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There is no mention of the etymology of the name of this mineral. Barroisite is a rare mineral that occues in blueschist facies metamorphic rocks. Localities include in the USA, Wales, and Norway among only a few others. Associated minerals include omphacite, glaucophane, crosstie, actinolite, and calcite.

Ref. Handbook of Mineralogy, Anthony et al (1995) and MSA at http://www.handbookofmineralogy.org/pdfs/barroisite.pdf


Named for the Greek words barys, meaning “heavy,” and for the silicon (sil) in the composition. Barysilite is a rare mineral that occurs in iron ores, and as thin films and veinlets in zinc ores with associated garnet, willemite, axinite, and hardtstonite. Localities for Barysilite include in Sweden, the United States, Germany, and Namibia.

Ref. Handbook of Mineralogy, Anthony et al (1995) and MSA at http://www.handbookofmineralogy.org/pdfs/barysilite.pdf


Still commonly spelled barite, although officially spelled Baryte, this mineral is named for the Greek words barys or baros, meaning “heavy” or “weight,” respectively, in reference to the mineral’s high specific gravity. Baryte is the most common barium mineral and can be found as a gangue mineral in hydrothermal veins, in residual weathered barite-bearing limestone deposits, as an accessory in igneous rocks, in carbonatites, and as a primary constituent of submarine volcanogenic massive sulfide deposits and sea-floor chimneys. There are thousands of localities for Baryte worldwide. Can be thermoluminescent, and may fluoresce and phosphoresce a cream color to various spectral colors under ultraviolet light.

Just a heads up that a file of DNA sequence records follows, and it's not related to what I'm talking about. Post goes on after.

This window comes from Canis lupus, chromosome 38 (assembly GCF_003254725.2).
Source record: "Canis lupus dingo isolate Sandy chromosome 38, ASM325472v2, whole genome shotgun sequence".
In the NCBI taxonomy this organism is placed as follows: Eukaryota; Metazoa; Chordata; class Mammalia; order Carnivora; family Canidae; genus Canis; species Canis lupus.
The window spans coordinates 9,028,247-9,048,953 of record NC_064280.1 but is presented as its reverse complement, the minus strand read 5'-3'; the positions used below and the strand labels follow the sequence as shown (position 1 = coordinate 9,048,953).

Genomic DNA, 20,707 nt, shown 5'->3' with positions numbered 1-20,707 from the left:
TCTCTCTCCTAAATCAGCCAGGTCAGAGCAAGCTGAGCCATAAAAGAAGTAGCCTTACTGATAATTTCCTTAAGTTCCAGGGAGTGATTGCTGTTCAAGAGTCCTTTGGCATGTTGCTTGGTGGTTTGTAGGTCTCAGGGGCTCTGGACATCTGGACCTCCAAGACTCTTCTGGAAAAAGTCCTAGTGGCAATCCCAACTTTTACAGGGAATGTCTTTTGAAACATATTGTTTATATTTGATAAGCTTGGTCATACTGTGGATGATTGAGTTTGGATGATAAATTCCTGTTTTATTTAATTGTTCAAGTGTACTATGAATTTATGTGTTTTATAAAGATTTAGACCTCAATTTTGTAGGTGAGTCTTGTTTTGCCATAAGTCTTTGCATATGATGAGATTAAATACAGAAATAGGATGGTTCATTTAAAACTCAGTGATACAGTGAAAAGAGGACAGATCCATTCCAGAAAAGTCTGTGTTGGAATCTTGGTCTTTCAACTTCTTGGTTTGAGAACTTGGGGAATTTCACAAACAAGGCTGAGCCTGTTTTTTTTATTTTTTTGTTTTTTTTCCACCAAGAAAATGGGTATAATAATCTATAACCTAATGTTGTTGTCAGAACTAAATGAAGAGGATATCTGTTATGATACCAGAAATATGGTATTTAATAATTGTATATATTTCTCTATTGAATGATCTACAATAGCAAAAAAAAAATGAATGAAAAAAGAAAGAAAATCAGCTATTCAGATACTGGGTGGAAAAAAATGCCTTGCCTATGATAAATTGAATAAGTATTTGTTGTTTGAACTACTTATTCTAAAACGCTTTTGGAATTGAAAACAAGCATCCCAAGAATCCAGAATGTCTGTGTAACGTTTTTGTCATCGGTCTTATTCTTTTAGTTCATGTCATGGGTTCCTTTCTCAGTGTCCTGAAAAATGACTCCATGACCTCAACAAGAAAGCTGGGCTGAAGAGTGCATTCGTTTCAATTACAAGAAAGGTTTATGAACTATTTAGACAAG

Ref. Handbook of Mineralogy, Anthony et al (1995) and MSA at http://www.handbookofmineralogy.org/pdfs/baryte.pdf


Named after the barium and the calcite and carbonate in the composition. Barytocalcite is a rare to uncommon mineral that can be found in localities in England, Wales, Germany, the Czech Republic, Russia, Australia, China, Canada, the United States, and several others. It is an accessory mineral in metallic veins and forms as a reaction of hydrothermal fluid with limestone, but may be the dominant barium-bearing species. It can also be found in carbonatites and Alpine veins. Barytocalcite will fluoresce yellow to red under long- and short-wave ultraviolet light.

Ref. Handbook of Mineralogy, Anthony et al (1995) and MSA at http://www.handbookofmineralogy.org/pdfs/barytocalcite.pdf


Named for the relationship to lamporphyllite and for the barium in the composition. Barytolamprophyllite is a rare mineral that occurs in ijolite in its Russian localities. Additional localities include in Germany, the United States, Greenland, and Canada. Assocaited minerals include aegirine, nepheline, K-feldspar, cancrinite, apatite, amphibolites, eudialyte, natrolite, and pectolite.

Ref. Handbook of Mineralogy, Anthony et al (1995) and MSA at http://www.handbookofmineralogy.org/pdfs/barytolamprophyllite.pdf

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